The banks of the Loire are lined with caves. However, they are not natural caves; they are old limestone mines. All of the chateaux in the Loire valley (and other places) were built using limestone mined from these caves. That's a lot of chateaux, which means that there are a lot of caves. Some of them are in the form of warrens hundreds of miles in length. This is far too valuable a resource to waste and they are put to many different uses. Some are used as storage chambers and some have been expanded into houses by building a façade on the front. I have even seen one used as a Chinese restaurant. They are also the ideal environments for a mushroom farm, which is what we wanted to see. The farm was located near our favorite winery in Saumur. As our wine stocks had been greatly depleted by our wedding celebrations, we decided to kill two birds with one stone and pick up a case while we were in the area. Unfortunately, the winery has grown considerably since I first discovered it ten years before and they have moved the production to a larger facility. The sales were still at the original location but they had sold out of the wine we wanted over the weekend and weren't expecting fresh supplies until the following afternoon. By then, we would be in Paris. We actually had mixed feelings about this, as a case of wine is not an easy thing to transport on an airplane. The French will not take it as checked baggage and make us carry it on even though it is much larger, and heavier, than regulations allow. After all, regulations mean nothing compared to having your wine arrive safely! The British, on the other hand, do not share this point of view and believe that the wine should be in the cargo hold. If you are flying from Paris and have a connection in London, this presents some rather obvious difficulties. Coupled with this, a case of wine is not a light thing to cart around particularly when you have a short connection time and have to spend a good part of it in a discussion about the suitability of carrying a case of wine as cabin baggage. A mushroom farm may not sound like much of a travel destination but it is actually quite interesting. You can take a guided tour or you can take an information sheet and wander around at your own pace. As well as the various stages of mushroom growth, there were small displays showing the history of mushroom farming and a museum of mushrooms with various exotic species on display. These included one that weighed over 30 lbs. and one in a rather masculine shape which has since caused many double takes from people browsing our photo album! One thing that we learned is that this was not a working mushroom farm because it is actually impossible to visit a working mushroom farm. The mushroom beds are very susceptible to becoming infected and all contact with them is kept to an absolute minimum. We were also surprised at how colorful the mushrooms were. Why does something that grows in the dark, doesn't use photosynthesis, and doesn't need pollinating need to be colorful? Who is it trying to impress? On the way back to Amboise, we stopped at a random restaurant for lunch and were rewarded with some of the best food I have ever eaten. It was the sort of place that only has one sitting for lunch. We arrived a little late but they very graciously agreed to squeeze us in. While they were setting a table up for us, they brought us a little plate of savory petit fours as a small snack to keep us on our feet until we got our real appetizer. There was a similar plate of sweet things that served as an appetizer for dessert. This was a typical two-hour French lunch. The service was impeccable and every course melted in your mouth. Due to us not keeping a diary on this trip, we can't remember the name of this restaurant but we do remember exactly where it is and we will be back.
This was our last full day of the trip. It seemed to have passed very quickly. We drove up to Paris and checked in to the airport Ibis, as usual. After dropping off the rental car, we had a mission to accomplish. One of our companions from the last trip had purchased some Eiffel Tower earrings in Paris and had lost one. They weren't valuable or anything but she had a certain sentimental attachment to them and was quite disappointed that she couldn't wear them anymore. They had asked us, if we had time, to try &find another pair. The RER train station is in the same building as the hotel so this seemed like the obvious way to get there. We were expecting something like a subway fare and were quite surprised to discover that a round-trip for two to Paris was $30. However, we couldn't think of any cheaper way to do it so off we went. The train passes through some of Paris' least scenic neighborhoods and I can't really say it was a pleasant trip as we rattled &swayed our way past mile after mile of graffiti and derelict factories. The scenery wasn't to improve until we got quite close to the city center and then the train promptly went underground. It was a bit like approaching NYC by way of Newark but not as attractive! Coming in from the airport, there are only two choices of train to take. The only difference is that one goes straight through &on the other you have to change at Gare du Nord. I figured that it couldn't be that hard to change trains so we took the first train that arrived. This proved to be a mistake. It seems that Gare du Nord is what Dante modeled his inferno on except that he toned it down to make it more believable. There was massive construction going on. It had apparently been going on since Napoleon was a private. As a result, much of the signage was temporary. This would probably have been more useful if the permanent signs had been removed or covered up. As it was, there were conflicting signs all over the station and little guidance for a stranger to choose between them while trying to avoid the thousands of regular users who knew exactly where they were going and didn't much care if you were in the way. By blind luck, we eventually stumbled across what we hoped was the right platform &boarded the second train. I was quite relieved when the first station we passed was the one we were expecting. We soon arrived at the right station and got off the train. As we climbed the stairs leaving the station, we discovered a small souvenir stand at the top. They had the exact same earrings and our mission was accomplished within seconds of arriving in central Paris. We took a short stroll along the banks of the Seine and had another look at the Eiffel tower. It didn't seem to have changed significantly in the seven months since we had last seen it so we assumed it to be in good hands and went about our business. Our business at that point consisted of eating dinner, which we did at a nice little bistro just around the corner from the RER station. It had been a fairly cold &blustery day that wasn't really conducive to sightseeing. After having a nice meal and getting warm &dry, it seemed even less inviting. The fact that we had a very early flight the next morning didn't help either. So we went straight back to the train having covered about three blocks of central Paris. We did have the earrings though! We didn't intend to fall for that Gare du Nord trick again and resolved to wait for a direct train. After four trains had come &gone, we began to wonder if we weren't missing something. A nice young lady noticed our obvious confusion and explained the situation. The RER was on strike# A French railroad strike isn't quite the total event that you might expect. For one thing, the trains still run. They just run at random intervals on the least useful routes. In our case, this meant that we had, once again, to change trains at Gare du Nord. We thanked the young lady profusely and boarded the next train. Gare du Nord was even worse the second time around. It was now rush hour and, because of the strike, there were now even-more-temporary signs overriding the temporary signs that overrode the permanent signs. Even worse, these new signs were on easels that were placed on the floor and they were completely invisible amidst the crowds. We eventually located the right platform and were pleased to see that there was a train waiting to leave. Our pleasure soon faded when we discovered that it was literally jammed full of people and more were clinging to the doorways. This made it impossible to close the doors. There was one conductor walking the length of the train making people that were obstructing the doors get off. Needless to say, by the time he got to the end of the train, new people had arrived and they were jamming the doors at the other end. Eventually, the crowd of evicted people got so thick that the new people couldn't reach the doors and the train finally left. We had no idea if there would be another. In fact, there was and it arrived within seconds. They boarded everybody that was waiting, which about half filled the train, and it promptly left. We even had a block of seats to ourselves. Back in our hotel room, I noticed that there was no ashtray even though we had asked for a smoking room. As I was calling down to housekeeping to ask for one, I recalled seeing a sign in the lobby about getting a free night if you had any problem, no matter how small, that was not resolved in 20 minutes. We gave them 30 minutes just to be sure and then off I went to talk to the main desk. First, I confirmed that I had read the sign right, which I had. Interestingly, this sign was only in French whereas every other sign in the hotel was in French, English, and German. The manageress first tried to tell me, in English, that my problem was too small so I pointed out the sign to her. Then she tried to tell me that I had misread it so I switched to French. At this point, she gave up and we got credited for a free room. As I figure the hotel charges about double what it is worth and we have now stayed there twice; getting one of the nights for free seemed about right.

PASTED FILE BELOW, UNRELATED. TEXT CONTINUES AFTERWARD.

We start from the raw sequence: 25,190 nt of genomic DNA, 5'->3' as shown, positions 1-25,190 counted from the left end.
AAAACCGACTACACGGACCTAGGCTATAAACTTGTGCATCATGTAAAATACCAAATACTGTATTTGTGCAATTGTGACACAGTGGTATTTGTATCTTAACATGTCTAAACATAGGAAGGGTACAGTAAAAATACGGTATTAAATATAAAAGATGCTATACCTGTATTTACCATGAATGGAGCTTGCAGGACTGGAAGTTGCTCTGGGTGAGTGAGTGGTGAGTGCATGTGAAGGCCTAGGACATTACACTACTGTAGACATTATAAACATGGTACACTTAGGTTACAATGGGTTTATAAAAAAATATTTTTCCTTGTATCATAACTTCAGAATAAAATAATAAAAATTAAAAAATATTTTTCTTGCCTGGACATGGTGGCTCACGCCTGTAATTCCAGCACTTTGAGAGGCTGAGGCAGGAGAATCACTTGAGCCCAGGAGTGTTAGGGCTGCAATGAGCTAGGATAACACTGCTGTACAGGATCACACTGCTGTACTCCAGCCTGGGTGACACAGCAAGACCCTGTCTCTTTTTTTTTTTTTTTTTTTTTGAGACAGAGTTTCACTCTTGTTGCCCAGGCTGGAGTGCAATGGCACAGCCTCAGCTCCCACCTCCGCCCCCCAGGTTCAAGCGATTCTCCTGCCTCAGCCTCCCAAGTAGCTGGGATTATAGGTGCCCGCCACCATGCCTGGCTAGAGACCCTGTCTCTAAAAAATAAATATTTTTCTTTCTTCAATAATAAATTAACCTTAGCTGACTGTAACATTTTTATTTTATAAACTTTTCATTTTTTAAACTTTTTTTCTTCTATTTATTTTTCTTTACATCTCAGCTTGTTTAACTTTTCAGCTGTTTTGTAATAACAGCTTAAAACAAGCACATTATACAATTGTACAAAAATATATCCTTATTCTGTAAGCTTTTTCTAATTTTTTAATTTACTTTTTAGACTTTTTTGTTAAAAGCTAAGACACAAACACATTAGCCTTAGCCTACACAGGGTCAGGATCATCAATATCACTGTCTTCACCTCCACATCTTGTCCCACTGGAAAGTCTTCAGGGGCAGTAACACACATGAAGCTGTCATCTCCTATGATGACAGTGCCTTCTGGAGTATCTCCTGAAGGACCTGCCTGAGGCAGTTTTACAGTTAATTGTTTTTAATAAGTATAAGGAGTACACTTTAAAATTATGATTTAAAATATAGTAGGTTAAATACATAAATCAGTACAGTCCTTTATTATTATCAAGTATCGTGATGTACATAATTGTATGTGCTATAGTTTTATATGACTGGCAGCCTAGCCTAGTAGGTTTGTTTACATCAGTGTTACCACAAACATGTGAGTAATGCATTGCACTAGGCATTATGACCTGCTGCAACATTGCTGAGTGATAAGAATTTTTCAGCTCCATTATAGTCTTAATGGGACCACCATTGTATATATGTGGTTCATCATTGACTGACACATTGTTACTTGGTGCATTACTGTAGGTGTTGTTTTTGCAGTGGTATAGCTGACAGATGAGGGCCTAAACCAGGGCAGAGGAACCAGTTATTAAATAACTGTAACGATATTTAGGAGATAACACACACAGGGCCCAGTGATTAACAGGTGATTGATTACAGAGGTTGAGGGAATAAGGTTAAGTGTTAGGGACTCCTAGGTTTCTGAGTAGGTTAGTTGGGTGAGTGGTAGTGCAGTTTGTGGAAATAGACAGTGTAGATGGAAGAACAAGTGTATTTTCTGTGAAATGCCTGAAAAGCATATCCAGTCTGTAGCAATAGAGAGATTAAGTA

This wasn't supposed to be a vacation trip, even though it turned into one at the end. For that reason, we weren't too disappointed with the weather. However, early April is too early in the year for northern France, we won't do that again. Our main reason for going was the fact-finding part of the trip. That was a considerable success, even though the facts we found out weren't the ones we wanted to hear. The vacation part of the trip turned out pretty well too, in spite of the weather. This may not have been the best trip we ever took, but it still wasn't bad.
(Pictures are on web site.)
Terry Richards http://home.earthlink.net/~terryr999/